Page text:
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Heritage Foundation's One Man, All-Oil Executive Focus Group Agrees With Heritage Stance

Congress is fighting over whether to lift the cap on oil liability, making oil companies completely responsible for damages caused by their spill, or whether to continue having the government subsidize oil companies by covering damages above $75 million. The Heritage Foundation thinks the free market is too unfair to oil companies, and thinks the people are with them:

Last night after Senate Majority Leader Harry Reid (D-NV) pulled his oil spill response bill, Sen. Robert Menendez (D-NJ) told reporters: “The key question is, whose side are you on? Are you on the side of Big Oil, or are you on the side of citizens in coastal communities?” Menendez does not represent any constituents who live on the Gulf Coast, so we should forgive him for not knowing that thousands of Gulf residents recently packed the Louisiana Cajundome to protest President Barack Obama’s oil drilling ban, a policy reinforced by punitive regulations in Reid’s oil spill legislation. If Menendez wants to know how actual “citizens in coastal communities” feel about oil he should pick up a copy of Lafayette’s Daily Advertiser where Louisiana Oil & Gas Association President Don Briggs recently wrote:
"There remains a public sentiment and misconception that companies operating the Gulf of Mexico are comprised of large transnational conglomerates, or “Big Oil” companies. This could not be further from the truth..."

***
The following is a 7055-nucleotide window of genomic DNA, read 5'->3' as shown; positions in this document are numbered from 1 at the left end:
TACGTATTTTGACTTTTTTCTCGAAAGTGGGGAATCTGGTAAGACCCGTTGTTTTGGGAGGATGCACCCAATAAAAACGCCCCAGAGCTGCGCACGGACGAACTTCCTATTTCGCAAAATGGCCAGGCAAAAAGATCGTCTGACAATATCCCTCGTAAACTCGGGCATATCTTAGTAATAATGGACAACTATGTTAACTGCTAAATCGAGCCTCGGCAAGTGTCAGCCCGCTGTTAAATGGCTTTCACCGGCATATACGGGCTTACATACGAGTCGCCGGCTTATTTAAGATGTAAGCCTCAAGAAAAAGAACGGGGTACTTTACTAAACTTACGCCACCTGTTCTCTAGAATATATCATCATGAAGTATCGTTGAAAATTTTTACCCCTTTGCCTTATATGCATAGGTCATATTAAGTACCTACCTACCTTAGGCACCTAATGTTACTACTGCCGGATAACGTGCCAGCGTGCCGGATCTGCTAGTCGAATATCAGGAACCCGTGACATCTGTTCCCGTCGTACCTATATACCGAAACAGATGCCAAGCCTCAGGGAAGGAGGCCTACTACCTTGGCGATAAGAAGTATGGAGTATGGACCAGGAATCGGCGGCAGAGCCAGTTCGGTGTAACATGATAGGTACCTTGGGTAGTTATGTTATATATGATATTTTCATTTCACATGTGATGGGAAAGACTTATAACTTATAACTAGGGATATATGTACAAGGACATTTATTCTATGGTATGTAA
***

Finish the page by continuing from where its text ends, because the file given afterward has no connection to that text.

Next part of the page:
Did you follow that? Heritage is saying that the pulse of the citizenry is reflect by the President of the Louisiana Oil & Gas Association.

In that spirit, I think Heritage has it all wrong about issues like, oh, cap and trade. Americans are very interested in reducing carbon emissions. Let me pick out one American at random. You there, ma'am. What's your name? Frances Beineke? You just happen to be president of the Natural Resources Defense Council, you say? Huh. What are the odds. Anyway, your thoughts on cap and trade?

In the past year, I traveled the country to help build momentum for national climate legislation, and the people I talked to -- from clean energy entrepreneurs in Cleveland to labor organizers in Chicago, from national security experts in Georgia to religious leaders in New York -- all believe that building a clean, sustainable energy future will unleashing enormous opportunities for Americans.

So, there you have it. Regular Americans like Frances Beineke support cap and trade.